PC security: Your essential software toolbox

Don't fall victim! With these tools, services and tips, you can protect yourself against malware, phishing and theft.

By , PC World |  Security

If children use your computer, you should look at ways to block inappropriate content and online predators. Even if children arent searching for unsuitable content, they could still stumble across it in searches, find it via links or advertisements, or even access it directly by mistyping a site address.

Enable Parental Controls in Windows: With the parental controls in Windows Vista and later versions (accessible through the Control Panel), you can determine when your kids can use the computer, which games and applications they can run, and the types of websites they can visit. The feature also provides activity reporting, so you can keep an eye on their computer usage.

Activate OpenDNS for Web filtering: As I mentioned earlier, OpenDNS is an online service that offers content filtering. But in addition to stopping malware and phishing sites, OpenDNS can block adult-oriented sites and other online material that may be inappropriate for children.

Even if you use the built-in Windows Parental Controls, OpenDNS is worth trying since it provides a second layer of protection. OpenDNS can also safeguard all computers and devices on your network when you configure the service on your router. You can use the free OpenDNS FamilyShield service without even creating an account. And if you wish to selectively block certain content categories, you can create a free or paid account with the OpenDNS Home or Premium DNS service.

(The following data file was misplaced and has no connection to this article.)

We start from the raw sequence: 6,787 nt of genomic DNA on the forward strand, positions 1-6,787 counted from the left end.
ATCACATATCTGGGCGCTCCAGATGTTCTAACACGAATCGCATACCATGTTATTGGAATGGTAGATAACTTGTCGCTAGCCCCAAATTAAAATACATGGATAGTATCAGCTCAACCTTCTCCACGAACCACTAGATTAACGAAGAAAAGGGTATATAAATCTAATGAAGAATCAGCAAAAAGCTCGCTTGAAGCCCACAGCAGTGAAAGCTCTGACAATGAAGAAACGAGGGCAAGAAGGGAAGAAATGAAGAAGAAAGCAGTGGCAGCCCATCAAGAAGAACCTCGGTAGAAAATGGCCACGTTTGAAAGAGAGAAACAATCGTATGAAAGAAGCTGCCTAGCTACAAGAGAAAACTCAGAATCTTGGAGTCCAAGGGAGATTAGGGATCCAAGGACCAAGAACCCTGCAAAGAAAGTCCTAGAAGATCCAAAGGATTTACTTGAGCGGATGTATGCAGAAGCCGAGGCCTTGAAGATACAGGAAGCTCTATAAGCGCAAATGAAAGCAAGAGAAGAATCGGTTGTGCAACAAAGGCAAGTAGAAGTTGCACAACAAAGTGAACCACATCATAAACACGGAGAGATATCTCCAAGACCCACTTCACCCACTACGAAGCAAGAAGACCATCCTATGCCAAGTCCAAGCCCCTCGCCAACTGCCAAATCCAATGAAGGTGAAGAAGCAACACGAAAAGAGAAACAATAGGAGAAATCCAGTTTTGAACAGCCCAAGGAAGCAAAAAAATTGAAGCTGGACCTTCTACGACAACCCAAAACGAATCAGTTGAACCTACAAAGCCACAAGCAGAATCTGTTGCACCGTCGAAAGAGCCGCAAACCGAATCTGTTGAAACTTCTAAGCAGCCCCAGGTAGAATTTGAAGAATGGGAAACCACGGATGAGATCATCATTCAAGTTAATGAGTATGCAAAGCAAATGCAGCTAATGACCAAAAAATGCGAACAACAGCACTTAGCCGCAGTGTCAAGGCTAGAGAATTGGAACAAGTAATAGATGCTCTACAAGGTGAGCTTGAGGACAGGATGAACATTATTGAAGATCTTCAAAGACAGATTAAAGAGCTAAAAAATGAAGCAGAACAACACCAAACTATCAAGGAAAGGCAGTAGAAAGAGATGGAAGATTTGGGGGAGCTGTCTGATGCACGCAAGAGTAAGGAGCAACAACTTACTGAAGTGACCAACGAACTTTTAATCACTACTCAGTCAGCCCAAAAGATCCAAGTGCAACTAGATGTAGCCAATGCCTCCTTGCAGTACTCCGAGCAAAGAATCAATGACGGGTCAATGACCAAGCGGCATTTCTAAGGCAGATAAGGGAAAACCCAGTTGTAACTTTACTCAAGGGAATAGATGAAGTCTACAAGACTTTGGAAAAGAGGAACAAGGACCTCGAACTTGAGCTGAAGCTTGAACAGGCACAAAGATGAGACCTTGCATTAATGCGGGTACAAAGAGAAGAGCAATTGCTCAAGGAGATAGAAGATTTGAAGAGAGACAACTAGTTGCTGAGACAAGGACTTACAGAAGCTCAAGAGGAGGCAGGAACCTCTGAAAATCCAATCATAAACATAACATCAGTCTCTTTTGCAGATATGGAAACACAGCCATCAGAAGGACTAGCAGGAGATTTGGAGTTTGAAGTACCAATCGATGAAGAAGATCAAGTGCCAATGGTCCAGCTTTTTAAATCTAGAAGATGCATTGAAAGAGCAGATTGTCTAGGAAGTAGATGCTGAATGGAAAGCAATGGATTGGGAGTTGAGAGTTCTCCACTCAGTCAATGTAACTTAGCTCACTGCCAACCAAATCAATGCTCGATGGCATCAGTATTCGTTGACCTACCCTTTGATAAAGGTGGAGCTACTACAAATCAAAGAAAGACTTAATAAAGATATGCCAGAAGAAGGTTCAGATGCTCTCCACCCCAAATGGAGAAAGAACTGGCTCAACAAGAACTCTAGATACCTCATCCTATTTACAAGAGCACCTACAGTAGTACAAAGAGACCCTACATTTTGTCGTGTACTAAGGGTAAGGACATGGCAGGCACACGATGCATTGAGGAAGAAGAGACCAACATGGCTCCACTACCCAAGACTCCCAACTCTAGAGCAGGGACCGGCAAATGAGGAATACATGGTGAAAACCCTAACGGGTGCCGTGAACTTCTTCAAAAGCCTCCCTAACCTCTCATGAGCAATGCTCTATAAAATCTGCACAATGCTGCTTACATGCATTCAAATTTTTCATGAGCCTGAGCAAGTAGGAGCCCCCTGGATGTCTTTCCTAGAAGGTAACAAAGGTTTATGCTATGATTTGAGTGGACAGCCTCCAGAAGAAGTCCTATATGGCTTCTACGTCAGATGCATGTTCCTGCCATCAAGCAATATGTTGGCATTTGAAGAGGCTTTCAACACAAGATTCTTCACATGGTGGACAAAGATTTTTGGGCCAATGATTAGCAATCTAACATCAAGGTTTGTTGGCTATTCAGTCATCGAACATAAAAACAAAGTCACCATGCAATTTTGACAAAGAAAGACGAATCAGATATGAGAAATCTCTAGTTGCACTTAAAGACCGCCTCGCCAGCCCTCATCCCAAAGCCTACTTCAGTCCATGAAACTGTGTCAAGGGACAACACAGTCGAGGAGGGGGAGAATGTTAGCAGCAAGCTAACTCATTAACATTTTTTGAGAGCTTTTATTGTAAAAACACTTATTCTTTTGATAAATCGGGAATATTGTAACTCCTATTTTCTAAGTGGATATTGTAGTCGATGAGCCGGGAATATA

Enable search engine filtering: Since children can encounter all sorts of inappropriate content in searches, consider enabling search filtering for the popular websites. You can do so in the preferences screens for Google and Yahoo. For YouTube, click the Safety Mode link at the bottom of any page.

Use SocialShield for social network monitoring: Aviras free SocialShield service helps you keep an eye on your childrens Facebook, Twitter, Google+, and MySpace accounts. It analyzes their public and private posts, photos, friends, and so on to alert you to anything that might compromise your childrens online safety.

Device and data theft

Not all security risks come by way of the Internet: You never know when a thief might try to steal your equipment. Although this is obviously more of a concern for laptops and mobile devices, theft is one of the simplest, yet most damaging, threats.


Originally published on PC World |  Click here to read the original story.
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